Raven: Of course, because that's what it is. No one else sounds like it. The thing about Killing Joke is that it is greater than the parts. It's something that I tried to get away from but I couldn't. It's like having a piece of elastic tied around your waste, you know? It's got nothing to do with anything but the music. We love the music. We love to make the music and it sounds like we mean it. No one else sounds like it and, as the world gets crazier and the times get harder, it only becomes more relevant, I feel.
Al: With the situation in the Middle East, Killing Joke's music and lyrics are certainly more relevant--
Raven: It's something that I think is just going to escalate and escalate. We've always said that as the world gets crazier and crazier -- as it is -- that we've seen ourselves as the soundtrack to people's nightmares, in some respects. I think that pop music and rock music in general is really insulting to the mentality of most people. I think it's redundant in so far as it has no value in the present world climate at all. People want to hear that there is someone out there who shares the fears and anxieties instead of just singing, "I love you; everything is going to be cool," and just regressing into Brian Jones haircuts and 60s psychedelia and shit, you know? I think that it is the sound of the '90s and we are doing it right now, I really do.
Al: Killing Joke were never a band to just be entertainment for the masses.
Raven: Right. We've established ourselves as a landmark in music. Punctuation in the history of music. Because our music isn't based in the blues and isn't really rock & roll, a lot of people are turning an ear to it and realizing the relevance. We've been around for 12 years and we aren't going anywhere. It's just part of evolution of the situation and at some point, we're going to have major success. We've had reasonable success. We've had reasonable success. We all live comfortably off it and have colorful little lives. It's a very "now" sound that we've captured on the album. We recorded it in three days. We captured everything that we were feeling at the time and what was going on in the last two years -- how we've seen the world change and things we're concerned about.
Al: The record starts off like it's going to be live.
Raven: Well, it is live. We just set it up and recorded it. We rehearsed for about ... we did a couple of gigs and just ran through the songs for a couple of weeks and then we recorded.
Al: Where is the band based these days?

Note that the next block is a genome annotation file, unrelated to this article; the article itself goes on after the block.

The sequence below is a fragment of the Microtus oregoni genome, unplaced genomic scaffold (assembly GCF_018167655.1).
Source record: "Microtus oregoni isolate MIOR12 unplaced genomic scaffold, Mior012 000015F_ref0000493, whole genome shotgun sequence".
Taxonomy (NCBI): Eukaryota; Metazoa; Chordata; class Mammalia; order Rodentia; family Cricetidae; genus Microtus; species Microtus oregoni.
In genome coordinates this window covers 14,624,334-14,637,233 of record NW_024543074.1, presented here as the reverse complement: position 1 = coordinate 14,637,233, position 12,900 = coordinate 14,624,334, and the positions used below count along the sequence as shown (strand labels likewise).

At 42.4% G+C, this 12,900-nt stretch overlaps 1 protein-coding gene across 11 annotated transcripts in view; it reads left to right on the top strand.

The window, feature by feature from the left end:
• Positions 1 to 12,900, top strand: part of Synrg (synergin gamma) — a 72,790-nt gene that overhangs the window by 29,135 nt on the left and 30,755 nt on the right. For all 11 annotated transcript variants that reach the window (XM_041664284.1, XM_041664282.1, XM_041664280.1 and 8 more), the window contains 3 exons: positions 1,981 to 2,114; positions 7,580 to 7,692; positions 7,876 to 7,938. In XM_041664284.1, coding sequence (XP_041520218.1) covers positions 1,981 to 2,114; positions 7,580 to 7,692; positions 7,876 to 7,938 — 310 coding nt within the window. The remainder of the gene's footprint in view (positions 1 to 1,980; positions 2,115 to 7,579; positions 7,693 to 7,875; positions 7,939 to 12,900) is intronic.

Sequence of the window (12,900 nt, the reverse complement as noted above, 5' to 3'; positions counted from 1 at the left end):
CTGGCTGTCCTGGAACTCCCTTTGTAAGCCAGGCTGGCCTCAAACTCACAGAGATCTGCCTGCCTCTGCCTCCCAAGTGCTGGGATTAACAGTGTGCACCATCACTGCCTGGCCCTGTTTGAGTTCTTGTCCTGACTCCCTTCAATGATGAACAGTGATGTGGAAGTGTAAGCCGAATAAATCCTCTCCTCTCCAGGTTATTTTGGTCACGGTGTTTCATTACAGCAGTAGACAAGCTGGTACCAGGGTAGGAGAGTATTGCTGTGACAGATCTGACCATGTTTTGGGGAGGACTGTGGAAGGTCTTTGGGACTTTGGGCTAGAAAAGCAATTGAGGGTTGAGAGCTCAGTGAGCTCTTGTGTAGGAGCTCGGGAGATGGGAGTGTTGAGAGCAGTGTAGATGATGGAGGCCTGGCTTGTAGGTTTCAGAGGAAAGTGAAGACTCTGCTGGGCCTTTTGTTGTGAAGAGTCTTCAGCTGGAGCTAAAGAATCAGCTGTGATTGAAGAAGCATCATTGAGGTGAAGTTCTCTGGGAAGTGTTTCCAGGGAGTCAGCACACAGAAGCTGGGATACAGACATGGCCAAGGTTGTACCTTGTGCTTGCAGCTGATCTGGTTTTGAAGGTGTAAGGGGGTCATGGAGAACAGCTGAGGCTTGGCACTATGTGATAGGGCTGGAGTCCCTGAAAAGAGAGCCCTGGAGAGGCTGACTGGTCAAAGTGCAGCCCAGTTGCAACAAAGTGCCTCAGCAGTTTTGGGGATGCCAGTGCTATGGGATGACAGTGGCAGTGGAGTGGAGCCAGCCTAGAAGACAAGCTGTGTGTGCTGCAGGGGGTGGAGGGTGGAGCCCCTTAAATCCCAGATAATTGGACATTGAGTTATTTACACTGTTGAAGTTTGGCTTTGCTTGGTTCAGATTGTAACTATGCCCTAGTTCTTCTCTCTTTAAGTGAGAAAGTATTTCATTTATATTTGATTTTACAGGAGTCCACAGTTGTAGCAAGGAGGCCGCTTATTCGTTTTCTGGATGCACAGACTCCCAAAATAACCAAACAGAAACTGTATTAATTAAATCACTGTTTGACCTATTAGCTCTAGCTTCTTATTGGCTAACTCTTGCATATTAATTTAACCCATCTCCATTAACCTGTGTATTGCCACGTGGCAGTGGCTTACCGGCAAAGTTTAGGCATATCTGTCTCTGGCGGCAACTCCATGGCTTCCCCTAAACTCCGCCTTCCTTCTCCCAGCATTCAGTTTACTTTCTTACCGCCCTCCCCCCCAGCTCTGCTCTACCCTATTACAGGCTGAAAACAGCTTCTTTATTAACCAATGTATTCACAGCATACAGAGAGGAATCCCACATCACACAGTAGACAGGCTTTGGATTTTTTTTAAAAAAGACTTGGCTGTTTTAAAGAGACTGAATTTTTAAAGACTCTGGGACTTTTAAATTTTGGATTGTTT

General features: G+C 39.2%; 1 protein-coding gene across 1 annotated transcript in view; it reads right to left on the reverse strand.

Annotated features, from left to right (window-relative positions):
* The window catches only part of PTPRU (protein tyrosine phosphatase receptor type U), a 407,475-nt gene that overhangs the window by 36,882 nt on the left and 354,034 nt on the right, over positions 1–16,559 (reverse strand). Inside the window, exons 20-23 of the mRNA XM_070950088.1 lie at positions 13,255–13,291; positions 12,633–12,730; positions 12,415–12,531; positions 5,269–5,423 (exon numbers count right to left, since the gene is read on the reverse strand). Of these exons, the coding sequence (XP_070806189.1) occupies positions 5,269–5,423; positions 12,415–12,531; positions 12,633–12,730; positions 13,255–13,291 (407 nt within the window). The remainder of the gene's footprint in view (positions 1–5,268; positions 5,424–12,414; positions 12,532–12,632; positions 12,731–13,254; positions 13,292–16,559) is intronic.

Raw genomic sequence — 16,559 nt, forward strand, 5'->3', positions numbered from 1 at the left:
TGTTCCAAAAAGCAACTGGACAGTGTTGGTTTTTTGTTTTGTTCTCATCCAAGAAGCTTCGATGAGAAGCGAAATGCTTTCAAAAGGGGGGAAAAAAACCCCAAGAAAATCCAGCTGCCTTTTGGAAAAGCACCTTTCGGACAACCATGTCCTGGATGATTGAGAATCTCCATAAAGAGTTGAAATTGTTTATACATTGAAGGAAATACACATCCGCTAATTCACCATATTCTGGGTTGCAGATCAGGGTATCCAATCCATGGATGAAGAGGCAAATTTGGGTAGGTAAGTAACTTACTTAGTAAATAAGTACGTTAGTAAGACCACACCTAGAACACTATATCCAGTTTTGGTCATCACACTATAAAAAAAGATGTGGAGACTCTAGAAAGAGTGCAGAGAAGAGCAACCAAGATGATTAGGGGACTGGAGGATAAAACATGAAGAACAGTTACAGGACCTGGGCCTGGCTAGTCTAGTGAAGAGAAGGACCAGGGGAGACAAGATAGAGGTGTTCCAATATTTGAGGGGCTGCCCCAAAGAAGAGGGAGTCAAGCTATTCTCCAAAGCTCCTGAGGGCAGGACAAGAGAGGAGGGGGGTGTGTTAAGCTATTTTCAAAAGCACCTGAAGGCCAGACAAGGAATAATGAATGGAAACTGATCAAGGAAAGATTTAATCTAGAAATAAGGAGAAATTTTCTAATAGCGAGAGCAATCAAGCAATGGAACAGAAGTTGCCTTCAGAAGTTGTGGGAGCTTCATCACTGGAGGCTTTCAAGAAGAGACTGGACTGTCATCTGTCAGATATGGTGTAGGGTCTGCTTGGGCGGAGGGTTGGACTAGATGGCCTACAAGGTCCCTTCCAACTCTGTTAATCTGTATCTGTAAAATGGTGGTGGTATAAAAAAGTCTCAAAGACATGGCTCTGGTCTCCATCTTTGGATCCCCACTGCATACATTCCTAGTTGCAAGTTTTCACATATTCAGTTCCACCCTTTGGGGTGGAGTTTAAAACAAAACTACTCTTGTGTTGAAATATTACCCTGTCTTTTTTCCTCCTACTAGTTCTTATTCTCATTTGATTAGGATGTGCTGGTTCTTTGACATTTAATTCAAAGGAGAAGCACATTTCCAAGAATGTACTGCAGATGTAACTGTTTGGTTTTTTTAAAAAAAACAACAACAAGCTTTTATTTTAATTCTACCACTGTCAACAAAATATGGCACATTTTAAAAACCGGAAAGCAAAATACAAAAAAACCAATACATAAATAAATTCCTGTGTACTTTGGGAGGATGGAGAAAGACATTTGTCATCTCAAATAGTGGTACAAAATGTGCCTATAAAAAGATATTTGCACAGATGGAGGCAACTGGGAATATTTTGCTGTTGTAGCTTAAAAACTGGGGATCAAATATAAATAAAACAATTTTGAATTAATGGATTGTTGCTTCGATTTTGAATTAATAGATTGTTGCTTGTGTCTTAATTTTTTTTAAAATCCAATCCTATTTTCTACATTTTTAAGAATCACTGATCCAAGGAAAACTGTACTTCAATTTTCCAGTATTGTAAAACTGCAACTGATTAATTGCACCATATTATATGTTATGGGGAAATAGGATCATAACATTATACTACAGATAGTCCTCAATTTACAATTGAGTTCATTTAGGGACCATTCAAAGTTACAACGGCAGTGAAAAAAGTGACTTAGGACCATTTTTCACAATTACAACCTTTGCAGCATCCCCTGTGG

Raven: In Chicago.
Raven: Yeah. Martin has a label here. He's married and lives in Chicago. We have an office and our studio here so we rehearse here. Geordie is married to a girl in Detroit so he's here all the time. I live in Amsterdam, in fact, but I spend most of my time here. And Jaz shows up when we have to do something.
Al: I didn't know Killing Joke was based here now. Something we had talked about before (Flipside Killing Joke interview in 1982) was the way a European audience reacts to Killing Joke as opposed to the United States.
Raven: I think it is funny, actually, because the audiences on this last tour -- that we did before Christmas in America -- were a lot like it was in Europe sort of ten years ago when I first joined the band. The audiences are getting bigger all the time and the gigs are wilder. We seem to be appealing to a lot of metal audiences. Metallica are covering our songs and different things. Lots of bands are quoting Killing Joke as being their influence, from Ministry to Revco to Jane's Addiction and lots of other bands. I think it's quite interesting, because now I can see a turn around in popular opinion to the band -- the music gets played on the radio. It never used to before.
Al: Is the same true for Europe? I don't know if you've toured there recently.
Raven: Yeah, we just got back and it was some of the wildest gigs we've ever done. In Berlin and London, Hamburg and Vienna in particular it was just really out of hand. All the gigs were sold out and there were two or three hundred people outside of the gigs every night rioting and the police had water cannons and it was just fucking madness! Partly because no one else is on tour! All these shitty bands like Cinderella and shitty bands from America all pulled out. It was only Ac/DC and us touring. MC Hammer and these people are not going to Europe. It's too near the war. It's like the best time in history to be going out and doing your thing but everyone wants to stay home. They can all kiss my ass!
Al: Does the war bring more intensity to European audiences?
Raven: Oh, what do you think?
Al: I would think it would be madness, especially in Europe.
Raven: It's going to be the same here. I don't think anyone else can incite that kind of feeling like we do.